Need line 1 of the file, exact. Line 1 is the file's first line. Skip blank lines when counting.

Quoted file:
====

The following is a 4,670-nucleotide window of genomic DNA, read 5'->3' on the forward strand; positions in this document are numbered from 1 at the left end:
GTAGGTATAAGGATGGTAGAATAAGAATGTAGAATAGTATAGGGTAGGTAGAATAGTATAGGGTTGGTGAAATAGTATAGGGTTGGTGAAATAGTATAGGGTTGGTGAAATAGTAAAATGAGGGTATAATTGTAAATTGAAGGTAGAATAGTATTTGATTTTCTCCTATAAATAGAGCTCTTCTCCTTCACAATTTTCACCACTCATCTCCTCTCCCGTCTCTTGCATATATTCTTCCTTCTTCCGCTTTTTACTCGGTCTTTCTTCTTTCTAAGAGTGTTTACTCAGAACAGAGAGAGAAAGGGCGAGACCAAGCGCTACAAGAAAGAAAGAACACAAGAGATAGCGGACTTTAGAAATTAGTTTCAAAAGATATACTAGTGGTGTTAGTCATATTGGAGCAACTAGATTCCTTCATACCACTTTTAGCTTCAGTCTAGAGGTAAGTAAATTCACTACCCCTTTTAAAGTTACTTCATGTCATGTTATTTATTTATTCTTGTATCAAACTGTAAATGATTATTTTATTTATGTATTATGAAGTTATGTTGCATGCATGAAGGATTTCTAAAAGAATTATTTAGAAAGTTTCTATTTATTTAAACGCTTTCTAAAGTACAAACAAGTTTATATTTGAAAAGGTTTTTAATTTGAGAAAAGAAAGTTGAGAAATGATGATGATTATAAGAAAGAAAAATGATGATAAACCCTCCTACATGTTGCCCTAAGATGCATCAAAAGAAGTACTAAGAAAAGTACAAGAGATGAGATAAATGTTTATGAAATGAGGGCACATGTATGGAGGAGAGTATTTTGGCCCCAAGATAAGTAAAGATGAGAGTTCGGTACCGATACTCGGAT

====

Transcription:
The following is a 4,670-nucleotide window of genomic DNA, read 5'->3' on the forward strand; positions in this document are numbered from 1 at the left end: